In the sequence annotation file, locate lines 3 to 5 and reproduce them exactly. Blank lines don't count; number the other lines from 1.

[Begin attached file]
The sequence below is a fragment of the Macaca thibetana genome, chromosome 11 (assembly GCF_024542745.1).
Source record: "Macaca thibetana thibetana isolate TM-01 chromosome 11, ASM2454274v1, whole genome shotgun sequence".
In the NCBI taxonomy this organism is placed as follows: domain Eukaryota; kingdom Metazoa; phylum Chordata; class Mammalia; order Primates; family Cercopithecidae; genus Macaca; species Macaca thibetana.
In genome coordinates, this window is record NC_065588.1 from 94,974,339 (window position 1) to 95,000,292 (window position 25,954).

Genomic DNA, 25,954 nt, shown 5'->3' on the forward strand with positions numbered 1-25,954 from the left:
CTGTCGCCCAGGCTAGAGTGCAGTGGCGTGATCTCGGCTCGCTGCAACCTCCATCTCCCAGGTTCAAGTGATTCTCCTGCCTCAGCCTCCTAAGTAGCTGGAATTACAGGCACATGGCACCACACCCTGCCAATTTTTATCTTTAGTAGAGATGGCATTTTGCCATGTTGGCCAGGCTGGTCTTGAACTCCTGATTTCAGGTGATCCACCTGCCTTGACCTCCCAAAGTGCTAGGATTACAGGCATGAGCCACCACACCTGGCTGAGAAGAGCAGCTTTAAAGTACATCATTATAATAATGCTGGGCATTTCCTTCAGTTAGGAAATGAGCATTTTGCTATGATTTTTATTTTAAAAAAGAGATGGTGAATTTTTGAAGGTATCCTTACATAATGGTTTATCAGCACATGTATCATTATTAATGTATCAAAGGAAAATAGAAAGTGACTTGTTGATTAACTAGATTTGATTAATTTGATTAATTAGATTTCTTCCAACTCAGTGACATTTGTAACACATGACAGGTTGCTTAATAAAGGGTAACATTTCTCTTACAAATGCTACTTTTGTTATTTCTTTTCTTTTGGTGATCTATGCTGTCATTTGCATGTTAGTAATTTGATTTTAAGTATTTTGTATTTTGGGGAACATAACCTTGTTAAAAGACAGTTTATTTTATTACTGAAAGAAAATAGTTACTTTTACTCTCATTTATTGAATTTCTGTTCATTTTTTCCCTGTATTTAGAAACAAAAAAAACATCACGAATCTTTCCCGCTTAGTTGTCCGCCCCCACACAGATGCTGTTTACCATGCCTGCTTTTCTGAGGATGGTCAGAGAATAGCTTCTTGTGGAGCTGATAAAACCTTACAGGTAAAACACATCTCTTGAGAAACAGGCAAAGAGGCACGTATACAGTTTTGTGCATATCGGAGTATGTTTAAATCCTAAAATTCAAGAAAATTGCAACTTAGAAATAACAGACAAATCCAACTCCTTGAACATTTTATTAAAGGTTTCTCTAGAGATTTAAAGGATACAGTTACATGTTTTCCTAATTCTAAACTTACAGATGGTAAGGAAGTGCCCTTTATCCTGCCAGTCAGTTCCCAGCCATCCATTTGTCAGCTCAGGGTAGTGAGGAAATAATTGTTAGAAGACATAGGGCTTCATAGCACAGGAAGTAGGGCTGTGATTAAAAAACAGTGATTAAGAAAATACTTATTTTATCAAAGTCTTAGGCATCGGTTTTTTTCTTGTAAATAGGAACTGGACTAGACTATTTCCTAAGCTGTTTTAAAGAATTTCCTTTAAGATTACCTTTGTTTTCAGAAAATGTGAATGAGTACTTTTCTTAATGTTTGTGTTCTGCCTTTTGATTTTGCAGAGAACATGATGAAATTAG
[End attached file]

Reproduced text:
In the NCBI taxonomy this organism is placed as follows: domain Eukaryota; kingdom Metazoa; phylum Chordata; class Mammalia; order Primates; family Cercopithecidae; genus Macaca; species Macaca thibetana.
In genome coordinates, this window is record NC_065588.1 from 94,974,339 (window position 1) to 95,000,292 (window position 25,954).

Genomic DNA, 25,954 nt, shown 5'->3' on the forward strand with positions numbered 1-25,954 from the left: